The stethoscope was invented 201 years ago in 1816 by René Laennec in Paris, or possibly thousands of years earlier by the ancient Egyptians! We all know from any visit to a nurse or doctor that the simple “analog” stethoscope remains today a key tool for healthcare professionals who can quickly interpret anomalies from listening to heart, lung, abdominal and other body sounds. So, what happens in Telehealth systems when the doctor is remote and is connected digitally over the Internet by video and audio to the patient?
In our last blog post, (a peek at the future of healthcare) we considered the key drivers behind innovation in the health care industry. Telehealth has seen explosive market growth in recent years and shows no sign of slowing down. Despite its enormous potential for growth, the healthcare industry faces regulatory challenges that impede innovation.
Since the 1996 introduction of HIPAA, (Health Insurance Portability and Accountability Act), the healthcare industry has become highly regulated. The scope and complexity of healthcare regulation has made it incredibly difficult for organizations to adopt new technologies. Compared to other industries, they have been relatively slow to adopt technological innovations as a result. This trend has manifested itself in the adoption of the public cloud, BYOD (Bring Your Own Device), and even the storage of online health records. With this in mind, one can assume this trend will repeat itself when it comes to browser based real time communications powered by WebRTC.
When you think about the hottest startup or innovation sectors, one may naturally think of artificial intelligence, Cloud computing or robotics. And you wouldn’t be wrong. But one you might be surprised to hear is right up the top of that list is Health, and specifically on demand health.
In a revealing study by Accenture, covered in this Forbes article, the growth of the on-demand health sector is second only to ride-sharing when it comes to attracting investment. Investment in on-demand health services is projected to reach $1 billion in 2017, up from only $200 million in 2014. According to Accenture, “healthcare is the fastest growing on-demand sector , representing one-sixth of total U.S. funding from 2010 to 2014.”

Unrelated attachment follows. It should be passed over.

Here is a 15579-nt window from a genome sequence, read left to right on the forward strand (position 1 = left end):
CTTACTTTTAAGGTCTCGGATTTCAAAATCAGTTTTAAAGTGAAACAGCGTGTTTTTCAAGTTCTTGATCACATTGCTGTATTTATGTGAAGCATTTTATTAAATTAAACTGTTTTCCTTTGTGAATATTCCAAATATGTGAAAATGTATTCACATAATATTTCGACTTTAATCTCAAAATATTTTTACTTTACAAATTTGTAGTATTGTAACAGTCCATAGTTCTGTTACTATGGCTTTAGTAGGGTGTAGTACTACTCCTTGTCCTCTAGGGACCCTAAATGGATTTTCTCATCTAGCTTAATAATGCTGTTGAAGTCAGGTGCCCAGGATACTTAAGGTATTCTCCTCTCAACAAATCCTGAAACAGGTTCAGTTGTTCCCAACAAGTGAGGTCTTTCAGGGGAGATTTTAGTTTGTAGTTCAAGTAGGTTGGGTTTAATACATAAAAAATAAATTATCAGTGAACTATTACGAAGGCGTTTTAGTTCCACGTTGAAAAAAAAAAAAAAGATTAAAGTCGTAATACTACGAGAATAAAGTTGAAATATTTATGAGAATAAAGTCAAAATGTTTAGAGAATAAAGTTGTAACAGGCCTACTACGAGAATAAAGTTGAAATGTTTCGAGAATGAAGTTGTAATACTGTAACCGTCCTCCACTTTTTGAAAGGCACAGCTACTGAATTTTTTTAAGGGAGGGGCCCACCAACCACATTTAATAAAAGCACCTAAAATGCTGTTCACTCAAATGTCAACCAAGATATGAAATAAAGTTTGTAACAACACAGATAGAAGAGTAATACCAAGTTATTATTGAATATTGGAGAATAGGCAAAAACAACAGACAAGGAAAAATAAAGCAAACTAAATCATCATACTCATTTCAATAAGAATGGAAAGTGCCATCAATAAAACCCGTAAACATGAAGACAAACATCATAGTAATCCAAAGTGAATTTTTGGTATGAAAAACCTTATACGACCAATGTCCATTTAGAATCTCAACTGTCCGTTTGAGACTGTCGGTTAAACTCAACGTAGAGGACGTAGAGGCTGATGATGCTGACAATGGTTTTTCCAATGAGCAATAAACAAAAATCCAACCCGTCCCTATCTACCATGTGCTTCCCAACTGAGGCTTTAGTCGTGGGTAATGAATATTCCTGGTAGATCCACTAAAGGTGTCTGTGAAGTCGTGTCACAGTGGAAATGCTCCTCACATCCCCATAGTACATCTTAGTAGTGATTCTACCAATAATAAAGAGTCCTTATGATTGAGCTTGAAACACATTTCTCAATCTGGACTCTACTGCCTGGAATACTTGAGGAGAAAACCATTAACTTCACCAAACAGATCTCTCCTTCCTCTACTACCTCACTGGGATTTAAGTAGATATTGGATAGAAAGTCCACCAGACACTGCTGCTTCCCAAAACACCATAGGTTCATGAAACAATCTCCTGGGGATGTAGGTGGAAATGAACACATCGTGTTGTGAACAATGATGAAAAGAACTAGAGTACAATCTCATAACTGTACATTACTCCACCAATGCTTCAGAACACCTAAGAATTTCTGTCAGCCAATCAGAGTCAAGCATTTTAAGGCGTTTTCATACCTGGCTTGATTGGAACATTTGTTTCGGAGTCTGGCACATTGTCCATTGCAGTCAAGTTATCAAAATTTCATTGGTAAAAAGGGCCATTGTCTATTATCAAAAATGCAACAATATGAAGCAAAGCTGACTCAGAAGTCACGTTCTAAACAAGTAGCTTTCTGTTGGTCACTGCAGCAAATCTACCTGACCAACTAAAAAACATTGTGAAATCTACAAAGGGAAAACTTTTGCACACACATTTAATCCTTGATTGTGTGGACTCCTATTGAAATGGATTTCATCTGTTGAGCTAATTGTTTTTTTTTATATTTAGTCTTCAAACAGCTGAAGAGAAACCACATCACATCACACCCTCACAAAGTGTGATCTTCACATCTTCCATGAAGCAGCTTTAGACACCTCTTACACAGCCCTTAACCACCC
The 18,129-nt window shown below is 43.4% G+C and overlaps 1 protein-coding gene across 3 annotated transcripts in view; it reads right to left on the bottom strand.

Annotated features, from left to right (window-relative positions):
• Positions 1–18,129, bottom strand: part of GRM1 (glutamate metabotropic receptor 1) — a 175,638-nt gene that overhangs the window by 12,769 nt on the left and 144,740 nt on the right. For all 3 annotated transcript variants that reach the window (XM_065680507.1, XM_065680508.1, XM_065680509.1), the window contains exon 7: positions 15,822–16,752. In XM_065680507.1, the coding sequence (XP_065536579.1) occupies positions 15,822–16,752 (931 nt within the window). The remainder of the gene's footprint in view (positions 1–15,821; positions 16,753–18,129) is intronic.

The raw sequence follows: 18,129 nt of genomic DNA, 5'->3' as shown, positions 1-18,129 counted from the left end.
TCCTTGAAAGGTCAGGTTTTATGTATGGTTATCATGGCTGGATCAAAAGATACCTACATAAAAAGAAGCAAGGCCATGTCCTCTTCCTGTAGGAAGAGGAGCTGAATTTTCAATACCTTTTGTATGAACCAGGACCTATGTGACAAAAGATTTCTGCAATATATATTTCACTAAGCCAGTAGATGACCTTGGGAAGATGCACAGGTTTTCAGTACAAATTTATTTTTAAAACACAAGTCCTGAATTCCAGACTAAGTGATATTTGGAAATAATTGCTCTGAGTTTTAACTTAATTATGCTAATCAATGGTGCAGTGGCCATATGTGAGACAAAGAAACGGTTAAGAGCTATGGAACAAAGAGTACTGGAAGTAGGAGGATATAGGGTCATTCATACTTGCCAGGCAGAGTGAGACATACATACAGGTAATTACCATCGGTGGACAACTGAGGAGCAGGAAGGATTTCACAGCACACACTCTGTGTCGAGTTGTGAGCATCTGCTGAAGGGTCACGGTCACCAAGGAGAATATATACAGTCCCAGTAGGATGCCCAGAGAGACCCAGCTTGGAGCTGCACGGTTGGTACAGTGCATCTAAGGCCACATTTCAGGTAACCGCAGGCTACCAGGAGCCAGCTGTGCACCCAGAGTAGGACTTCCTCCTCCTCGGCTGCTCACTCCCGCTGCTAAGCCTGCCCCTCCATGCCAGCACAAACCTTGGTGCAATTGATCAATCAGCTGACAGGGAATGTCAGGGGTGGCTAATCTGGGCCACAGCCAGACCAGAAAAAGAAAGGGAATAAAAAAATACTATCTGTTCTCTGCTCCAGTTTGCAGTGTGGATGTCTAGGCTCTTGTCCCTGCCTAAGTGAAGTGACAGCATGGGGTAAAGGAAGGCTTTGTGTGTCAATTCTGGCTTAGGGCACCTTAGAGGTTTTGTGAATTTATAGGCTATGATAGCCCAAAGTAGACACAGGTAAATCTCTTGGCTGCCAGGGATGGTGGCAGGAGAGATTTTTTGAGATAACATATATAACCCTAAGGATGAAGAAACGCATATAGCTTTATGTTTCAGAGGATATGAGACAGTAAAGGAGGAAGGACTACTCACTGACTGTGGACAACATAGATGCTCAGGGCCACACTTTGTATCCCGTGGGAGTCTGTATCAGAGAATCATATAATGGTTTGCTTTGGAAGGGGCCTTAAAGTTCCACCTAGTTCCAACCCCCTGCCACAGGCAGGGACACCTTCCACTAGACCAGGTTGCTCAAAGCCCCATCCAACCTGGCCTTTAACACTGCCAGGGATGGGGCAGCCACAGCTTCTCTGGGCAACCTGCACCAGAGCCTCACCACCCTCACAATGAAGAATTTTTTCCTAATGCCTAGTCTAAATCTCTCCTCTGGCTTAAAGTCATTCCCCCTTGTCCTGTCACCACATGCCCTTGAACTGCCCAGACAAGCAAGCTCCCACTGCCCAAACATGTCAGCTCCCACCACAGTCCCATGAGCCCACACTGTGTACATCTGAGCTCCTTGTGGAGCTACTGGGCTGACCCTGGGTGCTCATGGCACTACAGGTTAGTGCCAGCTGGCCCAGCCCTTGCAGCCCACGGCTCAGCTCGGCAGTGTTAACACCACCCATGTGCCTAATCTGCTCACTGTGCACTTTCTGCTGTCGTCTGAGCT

In today’s hyper-connected world, individuals are increasingly looking to online services and solutions to give them more flexibility in their day-to-day life. Industries across the board are now operating online to meet the needs of today’s consumers and make their services more accessible – from e-commerce through to banking.
The healthcare and wellness industry is no exception. Patients can already visit the doctor virtually through their smartphone, or communicate with a specialist on the other side of the world without leaving the comfort of their own home.
But one area which has traditionally relied on physical presence has been exercise. You have to go the gym to get fit, right? Not any longer. This status quo is being disrupted by technologies such as WebRTC and embedded communications, where real-time video makes working out from home not only possible, but also personalized, effective and enjoyable.
Over the last couple of years, we’ve seen a huge number of innovative organizations across many verticals integrating real time communications into their websites, apps or devices to create new forms of communication and collaboration. Healthcare and, more specifically, telehealth is an industry in which we have seen a considerable amount of innovation.
We know that the global Telehealth landscape is rapidly changing and will continue to experience significant growth in the next few years. The US will be in the forefront of this shift with a projected annual growth rate of 56%.